The Democrat is undaunted about the prospects of going toe-to-toe with Speaker Ryan — and providing healthcare to all Americans.
Cathy Myers literally lives across the street from Rep. Paul Ryan in Janesville, Wisconsin, so she knows exactly who she’s up against. Not to mention having witnessed his many attempts to wrest healthcare coverage away from millions of Americans just to give the wealthy a tax break.
Healthcare is one of the primary reasons Myers decided to run for Ryan’s seat in Congress, which is up for grabs in 2018. She believes healthcare is a right — and that the healthcare plans supported by Ryan aren’t actually healthcare plans, she says.
Why suggest a healthcare plan that isn’t one? The healthcare plan Paul Ryan proposed is actually a tax break for the very top, and the number of people that were going to be cut out of healthcare was staggering.
The whole point of healthcare is to figure out how to cover people, not how to exclude people.
With every Republican proposal threatening to deprive millions of Americans of healthcare coverage, now may be the best possible time for Democrats to lobby hard for what would actually help the most Americans: single-payer healthcare.
According to Physicians for a National Health Program, single-payer health insurance, also known as “Medicare for all,” means a single public or quasi-public agency organizes healthcare financing, but the delivery of care remains largely in private hands. Under a single-payer system, all residents of the U.S. would be covered for medically necessary services, including doctor, hospital, preventive, long-term care, mental health, reproductive health, dental, vision, prescription drug and medical supply costs.
“I believe healthcare is a right, and the way to provide healthcare for everyone is through single-payer,” Myers says. “I believe we need to take the profit out of healthcare. A profit incentive means certain decisions are made that aren’t in the best interests of the patient.”
With Republicans dead set on dismantling anything having to do with the ACA — and, it seems, Medicaid along with it — you might think single-payer healthcare would be a non-starter. But Myers disagrees.
I think people are more aware of how influential having healthcare and health insurance is to them. That’s what the ACA did: It helped people understand just how important it is and how much it benefits them, by being able to see their doctor early, do preventive care. Now that Republicans are talking about taking it away, people are more willing to listen to the idea of single-payer. I think it is possible now.
The latest push by the Senate and the Trump Administration to repeal Obamacare, whether or not they can replace it, proves the fight over healthcare is far from over. But as Americans continue making their voices — and stories — heard, Republicans face an increasingly uphill battle.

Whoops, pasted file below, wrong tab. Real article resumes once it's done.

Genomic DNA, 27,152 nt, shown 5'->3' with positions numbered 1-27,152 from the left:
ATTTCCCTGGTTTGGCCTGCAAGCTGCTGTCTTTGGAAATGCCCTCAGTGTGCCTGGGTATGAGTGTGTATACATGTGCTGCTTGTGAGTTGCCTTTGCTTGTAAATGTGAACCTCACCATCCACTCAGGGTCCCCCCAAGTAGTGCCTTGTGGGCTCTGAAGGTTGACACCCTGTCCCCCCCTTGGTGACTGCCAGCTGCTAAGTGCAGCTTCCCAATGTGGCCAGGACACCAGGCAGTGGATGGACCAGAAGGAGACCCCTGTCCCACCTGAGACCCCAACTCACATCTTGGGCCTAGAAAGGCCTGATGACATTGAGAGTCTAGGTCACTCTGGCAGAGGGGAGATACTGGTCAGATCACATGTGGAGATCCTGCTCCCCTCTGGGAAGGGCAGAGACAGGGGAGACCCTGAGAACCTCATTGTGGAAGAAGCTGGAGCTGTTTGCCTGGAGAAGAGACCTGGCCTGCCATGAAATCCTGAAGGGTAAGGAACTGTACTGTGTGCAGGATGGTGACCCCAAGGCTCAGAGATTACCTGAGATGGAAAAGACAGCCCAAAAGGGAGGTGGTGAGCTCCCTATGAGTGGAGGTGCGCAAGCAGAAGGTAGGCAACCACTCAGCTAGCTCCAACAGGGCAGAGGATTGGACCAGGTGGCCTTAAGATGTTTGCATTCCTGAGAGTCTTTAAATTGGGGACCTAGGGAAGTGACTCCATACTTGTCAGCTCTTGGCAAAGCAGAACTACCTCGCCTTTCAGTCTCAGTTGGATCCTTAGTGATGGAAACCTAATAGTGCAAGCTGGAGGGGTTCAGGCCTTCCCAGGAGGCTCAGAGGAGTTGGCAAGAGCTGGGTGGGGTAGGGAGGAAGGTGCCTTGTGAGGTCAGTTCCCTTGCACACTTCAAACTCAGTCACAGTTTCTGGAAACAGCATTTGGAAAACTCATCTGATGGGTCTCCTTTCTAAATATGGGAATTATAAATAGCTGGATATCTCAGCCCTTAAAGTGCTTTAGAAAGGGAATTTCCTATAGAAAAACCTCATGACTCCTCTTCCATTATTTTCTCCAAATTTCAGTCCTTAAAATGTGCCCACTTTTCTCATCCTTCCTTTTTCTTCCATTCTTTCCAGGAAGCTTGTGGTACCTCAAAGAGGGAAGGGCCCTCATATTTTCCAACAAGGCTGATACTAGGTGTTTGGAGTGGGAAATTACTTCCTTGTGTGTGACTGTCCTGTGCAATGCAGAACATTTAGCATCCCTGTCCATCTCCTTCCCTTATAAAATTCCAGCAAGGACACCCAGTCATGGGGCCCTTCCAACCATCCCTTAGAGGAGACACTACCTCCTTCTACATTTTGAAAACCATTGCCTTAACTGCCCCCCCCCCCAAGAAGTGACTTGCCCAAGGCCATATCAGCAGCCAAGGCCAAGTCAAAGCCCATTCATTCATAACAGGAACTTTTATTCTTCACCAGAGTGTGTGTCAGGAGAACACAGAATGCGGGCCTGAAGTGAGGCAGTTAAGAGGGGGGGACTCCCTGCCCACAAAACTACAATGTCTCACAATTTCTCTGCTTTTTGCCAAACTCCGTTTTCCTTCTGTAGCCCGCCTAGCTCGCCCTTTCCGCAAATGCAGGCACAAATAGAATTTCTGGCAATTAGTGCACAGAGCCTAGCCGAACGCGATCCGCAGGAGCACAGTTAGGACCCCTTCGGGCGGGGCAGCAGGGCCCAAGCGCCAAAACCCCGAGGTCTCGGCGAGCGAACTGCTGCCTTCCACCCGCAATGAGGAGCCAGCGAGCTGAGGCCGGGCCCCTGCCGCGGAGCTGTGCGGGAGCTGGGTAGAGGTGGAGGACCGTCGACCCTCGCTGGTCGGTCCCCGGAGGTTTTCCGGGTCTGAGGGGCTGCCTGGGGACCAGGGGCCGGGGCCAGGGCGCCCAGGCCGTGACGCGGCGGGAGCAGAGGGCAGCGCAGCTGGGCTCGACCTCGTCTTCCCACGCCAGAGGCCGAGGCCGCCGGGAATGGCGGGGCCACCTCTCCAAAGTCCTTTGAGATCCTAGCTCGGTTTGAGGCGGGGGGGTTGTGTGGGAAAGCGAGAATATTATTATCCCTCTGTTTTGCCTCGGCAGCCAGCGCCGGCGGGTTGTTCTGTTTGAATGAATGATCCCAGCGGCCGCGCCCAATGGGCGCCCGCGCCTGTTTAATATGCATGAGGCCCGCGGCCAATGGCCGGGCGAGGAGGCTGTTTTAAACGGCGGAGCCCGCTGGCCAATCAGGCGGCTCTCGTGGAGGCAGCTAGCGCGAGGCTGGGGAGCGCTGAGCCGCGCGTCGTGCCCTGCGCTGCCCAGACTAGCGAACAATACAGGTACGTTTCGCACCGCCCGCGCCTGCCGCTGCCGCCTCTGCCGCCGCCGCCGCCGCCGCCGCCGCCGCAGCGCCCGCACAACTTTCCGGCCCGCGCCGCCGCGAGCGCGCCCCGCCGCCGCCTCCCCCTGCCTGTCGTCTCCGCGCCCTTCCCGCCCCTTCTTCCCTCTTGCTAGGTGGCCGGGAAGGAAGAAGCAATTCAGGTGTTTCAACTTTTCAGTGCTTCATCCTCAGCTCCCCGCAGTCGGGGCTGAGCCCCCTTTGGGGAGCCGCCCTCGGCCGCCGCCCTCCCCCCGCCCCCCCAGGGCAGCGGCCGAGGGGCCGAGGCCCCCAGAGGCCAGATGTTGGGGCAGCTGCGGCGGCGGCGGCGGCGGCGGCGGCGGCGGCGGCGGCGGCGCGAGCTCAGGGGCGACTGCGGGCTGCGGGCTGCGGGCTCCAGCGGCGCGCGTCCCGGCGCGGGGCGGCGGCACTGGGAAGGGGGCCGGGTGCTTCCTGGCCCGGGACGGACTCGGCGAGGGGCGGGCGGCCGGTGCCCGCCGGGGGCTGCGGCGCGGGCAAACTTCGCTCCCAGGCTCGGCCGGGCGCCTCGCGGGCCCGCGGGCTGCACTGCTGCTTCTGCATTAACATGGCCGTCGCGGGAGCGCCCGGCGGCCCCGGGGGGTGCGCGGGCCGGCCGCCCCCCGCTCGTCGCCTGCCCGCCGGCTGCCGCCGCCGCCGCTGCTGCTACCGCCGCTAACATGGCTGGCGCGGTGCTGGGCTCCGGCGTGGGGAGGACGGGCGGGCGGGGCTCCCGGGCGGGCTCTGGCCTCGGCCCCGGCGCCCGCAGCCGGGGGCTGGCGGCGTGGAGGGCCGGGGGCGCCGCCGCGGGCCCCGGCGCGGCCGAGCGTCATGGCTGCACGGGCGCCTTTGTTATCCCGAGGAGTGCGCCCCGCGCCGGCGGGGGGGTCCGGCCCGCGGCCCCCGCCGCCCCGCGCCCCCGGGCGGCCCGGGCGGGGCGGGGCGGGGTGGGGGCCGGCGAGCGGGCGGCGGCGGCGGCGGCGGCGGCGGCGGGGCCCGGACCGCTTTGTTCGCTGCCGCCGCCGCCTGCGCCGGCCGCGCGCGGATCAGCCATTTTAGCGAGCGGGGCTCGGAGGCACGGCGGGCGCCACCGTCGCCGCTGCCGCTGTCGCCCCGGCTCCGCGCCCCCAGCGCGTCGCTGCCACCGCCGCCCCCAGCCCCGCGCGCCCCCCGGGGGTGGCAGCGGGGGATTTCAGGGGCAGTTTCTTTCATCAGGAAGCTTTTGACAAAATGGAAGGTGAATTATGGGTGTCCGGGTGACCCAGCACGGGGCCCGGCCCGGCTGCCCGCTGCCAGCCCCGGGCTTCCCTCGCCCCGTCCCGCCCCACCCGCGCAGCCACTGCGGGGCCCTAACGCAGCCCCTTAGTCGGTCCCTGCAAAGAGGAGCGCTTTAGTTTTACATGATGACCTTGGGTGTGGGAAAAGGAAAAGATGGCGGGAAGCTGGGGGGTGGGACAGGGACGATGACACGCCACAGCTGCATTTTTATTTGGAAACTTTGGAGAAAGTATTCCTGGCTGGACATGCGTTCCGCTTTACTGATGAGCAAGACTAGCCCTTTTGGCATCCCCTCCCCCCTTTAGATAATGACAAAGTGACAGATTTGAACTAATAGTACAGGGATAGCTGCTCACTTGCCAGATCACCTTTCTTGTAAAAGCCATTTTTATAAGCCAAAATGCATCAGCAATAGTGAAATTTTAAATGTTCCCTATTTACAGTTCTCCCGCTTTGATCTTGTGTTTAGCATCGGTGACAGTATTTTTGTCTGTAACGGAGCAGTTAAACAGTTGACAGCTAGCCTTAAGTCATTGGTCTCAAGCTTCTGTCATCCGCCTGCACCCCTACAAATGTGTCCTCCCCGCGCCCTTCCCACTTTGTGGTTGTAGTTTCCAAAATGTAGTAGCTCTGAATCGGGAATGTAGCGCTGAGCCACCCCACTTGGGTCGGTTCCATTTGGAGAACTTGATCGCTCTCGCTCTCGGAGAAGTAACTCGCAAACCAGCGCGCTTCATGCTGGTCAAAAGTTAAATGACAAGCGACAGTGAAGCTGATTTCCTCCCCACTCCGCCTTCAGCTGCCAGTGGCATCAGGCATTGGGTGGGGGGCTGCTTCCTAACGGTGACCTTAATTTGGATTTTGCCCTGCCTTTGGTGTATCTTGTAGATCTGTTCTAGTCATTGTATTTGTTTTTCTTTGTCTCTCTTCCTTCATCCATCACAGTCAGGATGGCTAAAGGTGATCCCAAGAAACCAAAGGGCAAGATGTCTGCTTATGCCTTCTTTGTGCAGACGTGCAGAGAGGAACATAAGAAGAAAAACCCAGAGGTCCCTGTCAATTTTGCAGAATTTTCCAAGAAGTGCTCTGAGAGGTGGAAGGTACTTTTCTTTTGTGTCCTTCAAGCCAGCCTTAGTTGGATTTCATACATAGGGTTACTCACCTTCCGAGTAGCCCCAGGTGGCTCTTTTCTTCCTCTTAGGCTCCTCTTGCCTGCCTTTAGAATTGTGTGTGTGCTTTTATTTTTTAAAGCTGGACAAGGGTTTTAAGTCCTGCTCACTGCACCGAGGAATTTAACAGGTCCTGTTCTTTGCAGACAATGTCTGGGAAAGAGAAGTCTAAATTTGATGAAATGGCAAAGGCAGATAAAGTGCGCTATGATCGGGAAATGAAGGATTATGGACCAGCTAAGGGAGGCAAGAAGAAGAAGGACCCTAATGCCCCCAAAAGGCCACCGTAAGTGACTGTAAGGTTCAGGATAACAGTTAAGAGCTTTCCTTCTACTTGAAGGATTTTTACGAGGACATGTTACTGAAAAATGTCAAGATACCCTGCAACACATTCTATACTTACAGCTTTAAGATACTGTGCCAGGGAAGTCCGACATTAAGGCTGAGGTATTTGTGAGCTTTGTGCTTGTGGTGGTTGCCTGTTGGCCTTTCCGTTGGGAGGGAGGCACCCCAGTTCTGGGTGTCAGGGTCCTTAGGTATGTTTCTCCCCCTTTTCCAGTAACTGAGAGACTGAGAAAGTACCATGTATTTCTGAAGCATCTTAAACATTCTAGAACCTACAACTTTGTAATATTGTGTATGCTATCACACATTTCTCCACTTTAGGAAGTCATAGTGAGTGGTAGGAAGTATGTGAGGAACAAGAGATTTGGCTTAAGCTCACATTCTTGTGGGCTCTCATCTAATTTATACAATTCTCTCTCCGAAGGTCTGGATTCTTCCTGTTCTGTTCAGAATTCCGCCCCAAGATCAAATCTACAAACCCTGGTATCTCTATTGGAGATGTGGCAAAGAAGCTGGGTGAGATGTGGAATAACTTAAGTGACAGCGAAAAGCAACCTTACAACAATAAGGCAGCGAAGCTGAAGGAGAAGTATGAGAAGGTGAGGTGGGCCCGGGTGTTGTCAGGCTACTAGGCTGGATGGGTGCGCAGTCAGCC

People like Myers are driving the opposition to Republican plans. She has been telling the citizens of Wisconsin — and their elected officials — the stories of people like Jack, a nine-year-old boy with a rare genetic disorder who will literally die without treatment. Jack, whose pre-existing condition would make him uninsurable under any of the Republican plans or subject him to coverage caps that make treatment unaffordable, went with her a couple of weeks ago to deliver a petition bearing 1,600 signatures to Senator Ron Johnson’s office, asking him to reject the initial Senate plan.
“To have this nine-year-old boy be aware that there are people out there playing politics with his life — you realize how hard it is on people like Jack,” Myers says. “His fate is really in their hands, which is another reason to keep the pressure up like crazy on Senator Johnson and Speaker Ryan.”
Healthcare is a top-three issue for Myers, along with education and the environment, in part because she knows access to affordable healthcare is not just good for people’s health — it’s good for the economy and particularly the middle class, she explains.
When people can’t take care of themselves because the cost of healthcare is so prohibitive, then they get sick and people who are sick are not productive. That prevents small businesses and companies from being productive. I also think people who might be inclined to start their own small business are less likely if they’re concerned about being able to afford and access healthcare. So I think that by working on healthcare, we can help the middle class.
Although Myers says the ACA was a step in the right direction, in terms of getting more people insured, she firmly believes single-payer is the way to go.
“The ACA led to a lot of good things, including people getting healthcare for the first time, but it left a little too much up to the states and allowed states to deny people healthcare that way,” Myers says. “I also think it failed in regard to negotiating prices. We are the biggest client. We should be able to go in and set our price. We pay the most and get the least. If every industrialized country in the world can do single-payer, we can too.”
Myers — who was elected to the Janesville School Board in 2013 and 2016 and is actively involved in her community — is ready to do more to serve the public. She realizes that going up against an incumbent like Paul Ryan won’t be easy, but Myers has a crucial strength: She wants to represent average Americans who won’t be helped by any of Speaker Ryan’s policies.
“If every one of the 23 million people that Paul Ryan wants to kick off healthcare gave me $1, I would win,” Myers says. “The money issue is there, but I think if I just tell people who I am, what I stand for and what I care about, people will respond to that.”
To learn more about Cathy Myers and her platform, visit her website.
[Photos courtesy of Cathy Myers for Congress.]